“The measure of who we are is what we do with what we have.” Vince Lombardi
Last week, I briefly introduced the history and design of the Chorus America report, Choral Conductors Today: An Updated Report, A Comparison of 2017 and 2005 Findings. Released on September 7, 2017, their report compared findings from their 2005 report to new data gathered from a 2017 survey, using virtually the same questions. Today I will be blogging about these newest findings. What do they mean to us, in 2017, and to our profession?
There were seven key findings in this latest Chorus America report. Today we will speak of the first three.
1.Choral conductors create careers directing multiple choruses.
According to this study, many choral conductors conduct more than one chorus in a variety of settings. These choruses tend to NOT be alike, varying in numbers of singers, age of singers and type. Directing more than one chorus often affects income, benefits and other compensations conductors receive; most are considered “part time.”
Respondents conduct as many as five choruses or as few as one; the most common number of choruses being conducted is two and the next most common is one. The 621 respondents of this study lead a total of 1,148 choruses with a total of 68,100 singers!
What kinds of choruses do respondents conduct? Volunteer and community choruses are conducted by 37 percent of respondents, with 28 percent leading school/university choruses, 18 percent direct volunteer religious choruses, independent children’s choruses are led by 8 percent, 6 percent lead profession choruses and 3 percent direct professional religious choruses. Only 19 percent of those teaching in an academic setting conduct exclusively in a school setting. Choruses led by 2017 respondents tend to be bigger (62 singers) than the 2005 (51 singers) respondents.
2. Choral conducting remains a very satisfying profession
When asked how satisfied they are with their careers, 90 percent of respondents agreed strongly they are very satisfied. Female conductors agree equally with males that conducting is very satisfying, although females are not as compensated as well.
Income varies due to age, gender and level of education as well as workplace setting. Educators report higher incomes, with those in higher education and full time positions the highest paid. Besides level of education and type of workplace, gender is also a major factor in differences in compensation.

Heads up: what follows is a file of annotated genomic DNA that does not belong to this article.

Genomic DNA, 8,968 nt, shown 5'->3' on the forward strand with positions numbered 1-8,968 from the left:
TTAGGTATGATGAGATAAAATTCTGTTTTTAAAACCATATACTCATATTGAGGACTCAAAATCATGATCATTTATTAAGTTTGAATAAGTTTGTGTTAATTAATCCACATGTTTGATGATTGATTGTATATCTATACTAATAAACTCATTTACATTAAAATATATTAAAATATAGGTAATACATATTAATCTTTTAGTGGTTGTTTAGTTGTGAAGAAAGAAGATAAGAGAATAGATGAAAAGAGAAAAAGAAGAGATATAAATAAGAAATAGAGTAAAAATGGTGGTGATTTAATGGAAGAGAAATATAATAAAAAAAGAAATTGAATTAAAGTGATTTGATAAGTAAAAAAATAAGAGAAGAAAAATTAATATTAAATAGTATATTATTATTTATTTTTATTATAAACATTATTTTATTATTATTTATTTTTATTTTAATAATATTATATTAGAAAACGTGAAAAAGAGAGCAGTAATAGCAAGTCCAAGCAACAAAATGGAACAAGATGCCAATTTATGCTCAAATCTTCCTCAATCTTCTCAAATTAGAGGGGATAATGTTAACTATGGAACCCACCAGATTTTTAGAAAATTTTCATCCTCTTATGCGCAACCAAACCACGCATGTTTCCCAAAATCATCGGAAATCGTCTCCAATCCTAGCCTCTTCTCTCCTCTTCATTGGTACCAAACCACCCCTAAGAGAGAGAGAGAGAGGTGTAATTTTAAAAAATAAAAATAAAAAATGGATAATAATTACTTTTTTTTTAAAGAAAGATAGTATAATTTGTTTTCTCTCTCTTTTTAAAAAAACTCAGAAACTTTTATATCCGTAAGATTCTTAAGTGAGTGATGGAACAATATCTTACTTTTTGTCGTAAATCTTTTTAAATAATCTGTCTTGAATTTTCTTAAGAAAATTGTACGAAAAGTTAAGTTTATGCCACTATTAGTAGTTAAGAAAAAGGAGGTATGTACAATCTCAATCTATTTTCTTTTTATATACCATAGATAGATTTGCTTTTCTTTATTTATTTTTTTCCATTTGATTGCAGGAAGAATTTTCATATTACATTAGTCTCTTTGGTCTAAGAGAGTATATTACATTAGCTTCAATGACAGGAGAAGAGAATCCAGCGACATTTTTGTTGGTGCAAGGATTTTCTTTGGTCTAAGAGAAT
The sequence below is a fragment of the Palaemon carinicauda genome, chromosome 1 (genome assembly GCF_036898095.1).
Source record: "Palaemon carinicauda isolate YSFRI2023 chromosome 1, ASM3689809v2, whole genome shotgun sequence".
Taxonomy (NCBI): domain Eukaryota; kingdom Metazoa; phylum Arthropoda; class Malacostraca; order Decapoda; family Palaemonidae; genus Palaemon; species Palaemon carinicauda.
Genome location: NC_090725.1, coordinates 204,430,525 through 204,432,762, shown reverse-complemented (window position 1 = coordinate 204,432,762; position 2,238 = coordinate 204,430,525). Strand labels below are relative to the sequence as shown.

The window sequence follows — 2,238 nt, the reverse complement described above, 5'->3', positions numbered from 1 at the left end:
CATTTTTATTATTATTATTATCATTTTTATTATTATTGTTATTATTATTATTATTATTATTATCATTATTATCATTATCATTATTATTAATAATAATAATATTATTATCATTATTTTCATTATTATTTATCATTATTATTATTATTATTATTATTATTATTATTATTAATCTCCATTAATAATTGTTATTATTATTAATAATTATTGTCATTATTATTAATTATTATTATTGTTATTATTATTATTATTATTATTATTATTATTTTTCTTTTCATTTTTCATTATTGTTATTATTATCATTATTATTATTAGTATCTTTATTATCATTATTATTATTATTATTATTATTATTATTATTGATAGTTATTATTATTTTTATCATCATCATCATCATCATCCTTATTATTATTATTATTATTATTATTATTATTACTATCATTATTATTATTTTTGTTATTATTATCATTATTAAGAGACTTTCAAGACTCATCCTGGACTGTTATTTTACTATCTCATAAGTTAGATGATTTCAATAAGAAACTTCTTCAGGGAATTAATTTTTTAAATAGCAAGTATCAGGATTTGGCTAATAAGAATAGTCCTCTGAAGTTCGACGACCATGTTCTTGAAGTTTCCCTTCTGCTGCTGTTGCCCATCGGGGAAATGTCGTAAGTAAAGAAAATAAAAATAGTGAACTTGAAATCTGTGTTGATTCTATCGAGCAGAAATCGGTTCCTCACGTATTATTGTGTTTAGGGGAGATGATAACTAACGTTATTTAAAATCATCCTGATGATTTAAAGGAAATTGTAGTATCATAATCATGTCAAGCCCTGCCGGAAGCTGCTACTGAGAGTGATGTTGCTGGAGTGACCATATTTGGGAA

Female respondents (42 percent of all survey respondents) are as overall satisfied with choral conducting as a profession as males. But, as in the general population, they receive 73 percent of male conductors’ income. And receive lower compensation regardless of having obtained a doctorate and regardless of their workplace setting. Females and males are often associated with different types of choruses which could be a factor. The wage gap is highest between females and males directing professional choruses (52% difference) and lowest in independent children’s choruses (18 % difference).
Many respondents build a career out of multiple jobs, with benefits and retirement planning a challenge; half have no employment benefits. Educational settings and professional choruses tend to have benefits of some sort but like other artists, the gigging choral conductor struggles.
3. Conductors perform a range of roles and responsibilities for their choruses.
Conductors were asked about performance and preparation activities for their most recent (2015 or 2016) season. In general, most rehearse once a week; professional choruses tend to rehearse less and school choruses rehearse more. Concerts, outreach and other performances total about 15.4 per year. Excluding religious and school based choruses; it breaks down to 12.5 times annually.
Respondents were asked what changes they expected in future seasons. 68 percent expect the same number of performances, 30 percent expected an increase and few expected a decrease.
Overall, 35 percent of respondent conductors have paid management support, while the independent choruses typical of Chorus America’s membership have about 41 percent. Schools and churches typically do not have this sort of help (13 percent, the former, and 14 percent, the latter), with 63 percent of these choruses as respondents to this survey which explains the lower percentage.
Most of the Chorus America respondents do NOT have paid administrative help; conductors must use not only their conducting and artistic skills but a whole range of other skills as well. And even if they have some help, they still may do everything from finding a venue to accompanying rehearsals to fundraising. Choral conductors work hard!
Next week we’ll delve in to the last four key findings of Chorus America’s report. See you then!